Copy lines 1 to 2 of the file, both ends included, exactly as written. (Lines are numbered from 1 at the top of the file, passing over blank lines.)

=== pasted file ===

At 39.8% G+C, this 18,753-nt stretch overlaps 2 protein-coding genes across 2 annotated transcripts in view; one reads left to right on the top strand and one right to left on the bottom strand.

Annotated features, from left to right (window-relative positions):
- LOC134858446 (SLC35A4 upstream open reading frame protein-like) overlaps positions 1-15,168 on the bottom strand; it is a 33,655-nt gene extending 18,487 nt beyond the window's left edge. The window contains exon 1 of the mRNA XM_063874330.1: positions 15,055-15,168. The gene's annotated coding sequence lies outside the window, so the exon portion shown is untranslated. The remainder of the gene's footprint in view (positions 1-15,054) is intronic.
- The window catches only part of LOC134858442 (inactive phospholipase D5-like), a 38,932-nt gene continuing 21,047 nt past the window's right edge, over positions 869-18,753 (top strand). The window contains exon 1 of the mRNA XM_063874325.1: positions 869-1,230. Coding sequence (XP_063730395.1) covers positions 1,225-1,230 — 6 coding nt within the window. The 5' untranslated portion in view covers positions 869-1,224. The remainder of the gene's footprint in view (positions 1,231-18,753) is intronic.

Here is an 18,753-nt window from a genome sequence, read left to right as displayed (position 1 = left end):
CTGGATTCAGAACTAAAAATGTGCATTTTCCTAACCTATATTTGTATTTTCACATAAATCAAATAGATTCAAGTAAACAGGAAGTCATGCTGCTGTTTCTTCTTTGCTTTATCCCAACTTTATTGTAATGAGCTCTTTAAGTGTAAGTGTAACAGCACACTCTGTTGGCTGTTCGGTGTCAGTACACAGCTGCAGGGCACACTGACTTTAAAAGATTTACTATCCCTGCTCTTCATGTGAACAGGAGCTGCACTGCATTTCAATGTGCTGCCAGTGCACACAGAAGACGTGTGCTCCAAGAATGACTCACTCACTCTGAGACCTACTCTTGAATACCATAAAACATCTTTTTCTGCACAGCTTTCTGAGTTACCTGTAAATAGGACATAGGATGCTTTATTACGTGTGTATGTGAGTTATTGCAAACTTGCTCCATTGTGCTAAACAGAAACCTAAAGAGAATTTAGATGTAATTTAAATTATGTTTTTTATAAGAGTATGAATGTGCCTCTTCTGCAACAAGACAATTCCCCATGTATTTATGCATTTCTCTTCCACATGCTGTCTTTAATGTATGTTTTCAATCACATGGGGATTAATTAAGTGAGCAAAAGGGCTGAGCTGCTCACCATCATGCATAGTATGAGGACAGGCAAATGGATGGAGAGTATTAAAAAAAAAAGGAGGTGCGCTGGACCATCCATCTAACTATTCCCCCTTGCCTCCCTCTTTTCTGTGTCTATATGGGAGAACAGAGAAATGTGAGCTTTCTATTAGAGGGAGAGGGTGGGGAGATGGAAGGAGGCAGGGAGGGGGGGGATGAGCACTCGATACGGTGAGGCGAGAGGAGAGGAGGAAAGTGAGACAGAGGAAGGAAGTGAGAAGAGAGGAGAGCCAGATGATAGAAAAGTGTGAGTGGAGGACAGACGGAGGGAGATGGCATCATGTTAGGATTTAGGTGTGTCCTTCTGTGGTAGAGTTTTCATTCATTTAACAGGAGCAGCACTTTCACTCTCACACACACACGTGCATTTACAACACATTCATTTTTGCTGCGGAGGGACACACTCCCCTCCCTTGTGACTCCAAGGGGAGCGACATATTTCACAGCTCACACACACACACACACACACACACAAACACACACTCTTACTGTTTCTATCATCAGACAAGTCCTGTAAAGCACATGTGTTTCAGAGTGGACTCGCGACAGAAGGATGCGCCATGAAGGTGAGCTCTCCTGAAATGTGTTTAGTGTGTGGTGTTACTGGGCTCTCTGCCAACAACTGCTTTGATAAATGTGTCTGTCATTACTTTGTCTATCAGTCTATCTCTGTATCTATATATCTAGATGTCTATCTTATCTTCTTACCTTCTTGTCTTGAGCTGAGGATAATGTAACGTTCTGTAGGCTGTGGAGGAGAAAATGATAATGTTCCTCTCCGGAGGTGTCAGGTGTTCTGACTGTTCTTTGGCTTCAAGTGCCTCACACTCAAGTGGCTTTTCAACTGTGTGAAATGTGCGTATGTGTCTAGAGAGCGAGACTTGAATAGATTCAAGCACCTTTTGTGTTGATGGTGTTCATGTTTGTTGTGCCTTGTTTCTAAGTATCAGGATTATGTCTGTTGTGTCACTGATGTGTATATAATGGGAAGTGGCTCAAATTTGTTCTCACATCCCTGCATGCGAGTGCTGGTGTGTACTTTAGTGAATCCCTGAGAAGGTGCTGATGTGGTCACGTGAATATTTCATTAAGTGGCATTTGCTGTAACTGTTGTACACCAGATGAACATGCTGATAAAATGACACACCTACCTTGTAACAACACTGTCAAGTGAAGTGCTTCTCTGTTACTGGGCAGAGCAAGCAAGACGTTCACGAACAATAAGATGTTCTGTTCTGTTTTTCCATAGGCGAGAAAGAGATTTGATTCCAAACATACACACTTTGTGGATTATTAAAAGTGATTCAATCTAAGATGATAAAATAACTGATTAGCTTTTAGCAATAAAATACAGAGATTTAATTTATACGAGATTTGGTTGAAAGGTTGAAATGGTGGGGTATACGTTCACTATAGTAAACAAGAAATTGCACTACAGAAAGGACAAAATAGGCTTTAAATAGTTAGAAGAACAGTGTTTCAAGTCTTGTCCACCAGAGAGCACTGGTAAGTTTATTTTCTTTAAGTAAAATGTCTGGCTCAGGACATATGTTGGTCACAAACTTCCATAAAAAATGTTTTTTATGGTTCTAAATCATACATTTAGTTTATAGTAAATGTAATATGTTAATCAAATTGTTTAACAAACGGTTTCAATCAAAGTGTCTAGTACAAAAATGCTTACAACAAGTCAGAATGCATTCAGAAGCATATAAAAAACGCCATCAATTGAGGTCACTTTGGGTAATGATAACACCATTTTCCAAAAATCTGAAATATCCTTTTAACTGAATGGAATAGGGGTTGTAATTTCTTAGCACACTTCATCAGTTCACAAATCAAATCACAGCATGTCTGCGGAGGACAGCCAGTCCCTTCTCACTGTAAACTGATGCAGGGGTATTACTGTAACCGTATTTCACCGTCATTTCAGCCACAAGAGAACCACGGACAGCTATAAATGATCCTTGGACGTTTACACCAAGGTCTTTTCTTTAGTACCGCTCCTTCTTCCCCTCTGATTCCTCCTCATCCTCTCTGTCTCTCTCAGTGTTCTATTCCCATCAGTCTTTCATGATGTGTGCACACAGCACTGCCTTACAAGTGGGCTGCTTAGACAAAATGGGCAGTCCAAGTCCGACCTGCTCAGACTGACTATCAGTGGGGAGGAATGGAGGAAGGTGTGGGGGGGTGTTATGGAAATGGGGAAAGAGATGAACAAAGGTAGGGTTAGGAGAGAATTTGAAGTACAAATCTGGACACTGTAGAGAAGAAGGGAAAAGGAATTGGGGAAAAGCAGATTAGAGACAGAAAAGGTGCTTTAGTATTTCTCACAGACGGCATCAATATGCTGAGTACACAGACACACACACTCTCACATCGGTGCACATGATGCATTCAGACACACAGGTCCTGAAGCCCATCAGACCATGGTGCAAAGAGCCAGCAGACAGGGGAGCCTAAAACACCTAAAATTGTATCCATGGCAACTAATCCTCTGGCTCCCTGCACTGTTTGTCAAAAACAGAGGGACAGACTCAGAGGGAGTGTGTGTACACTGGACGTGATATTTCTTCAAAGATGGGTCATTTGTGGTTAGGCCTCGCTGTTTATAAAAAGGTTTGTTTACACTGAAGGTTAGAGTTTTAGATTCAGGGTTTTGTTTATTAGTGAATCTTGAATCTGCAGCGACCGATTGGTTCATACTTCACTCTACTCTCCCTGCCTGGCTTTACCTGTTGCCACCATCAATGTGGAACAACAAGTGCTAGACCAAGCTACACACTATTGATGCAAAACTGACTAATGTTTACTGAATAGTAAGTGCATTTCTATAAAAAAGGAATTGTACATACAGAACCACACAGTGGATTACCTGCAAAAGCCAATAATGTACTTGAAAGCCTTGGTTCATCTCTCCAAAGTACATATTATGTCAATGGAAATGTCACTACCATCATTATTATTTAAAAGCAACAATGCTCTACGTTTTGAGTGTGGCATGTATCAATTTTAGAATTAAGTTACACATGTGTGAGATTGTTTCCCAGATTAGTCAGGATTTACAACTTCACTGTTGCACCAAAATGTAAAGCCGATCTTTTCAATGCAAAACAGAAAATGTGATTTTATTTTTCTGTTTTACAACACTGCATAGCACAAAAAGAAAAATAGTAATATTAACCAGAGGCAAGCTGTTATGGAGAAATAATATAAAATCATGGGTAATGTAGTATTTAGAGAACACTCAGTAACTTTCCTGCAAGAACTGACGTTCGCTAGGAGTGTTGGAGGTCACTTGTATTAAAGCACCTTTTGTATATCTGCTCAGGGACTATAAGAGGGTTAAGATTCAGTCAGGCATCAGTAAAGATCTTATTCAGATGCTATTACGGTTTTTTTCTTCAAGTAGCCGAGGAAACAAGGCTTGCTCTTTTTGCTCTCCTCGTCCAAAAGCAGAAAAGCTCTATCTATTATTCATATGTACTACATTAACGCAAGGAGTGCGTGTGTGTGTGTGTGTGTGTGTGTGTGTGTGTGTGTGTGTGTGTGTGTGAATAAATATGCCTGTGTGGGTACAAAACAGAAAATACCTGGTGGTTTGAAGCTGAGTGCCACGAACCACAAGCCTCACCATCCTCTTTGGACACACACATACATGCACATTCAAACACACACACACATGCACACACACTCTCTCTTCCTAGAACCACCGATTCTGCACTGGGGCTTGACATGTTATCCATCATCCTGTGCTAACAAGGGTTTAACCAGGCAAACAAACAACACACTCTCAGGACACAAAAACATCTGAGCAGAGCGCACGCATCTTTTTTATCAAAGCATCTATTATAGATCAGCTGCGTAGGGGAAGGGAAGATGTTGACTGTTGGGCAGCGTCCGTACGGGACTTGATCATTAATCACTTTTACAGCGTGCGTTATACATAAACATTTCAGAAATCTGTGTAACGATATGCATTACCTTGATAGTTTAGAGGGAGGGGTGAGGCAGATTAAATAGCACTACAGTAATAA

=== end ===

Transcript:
At 39.8% G+C, this 18,753-nt stretch overlaps 2 protein-coding genes across 2 annotated transcripts in view; one reads left to right on the top strand and one right to left on the bottom strand.

Annotated features, from left to right (window-relative positions):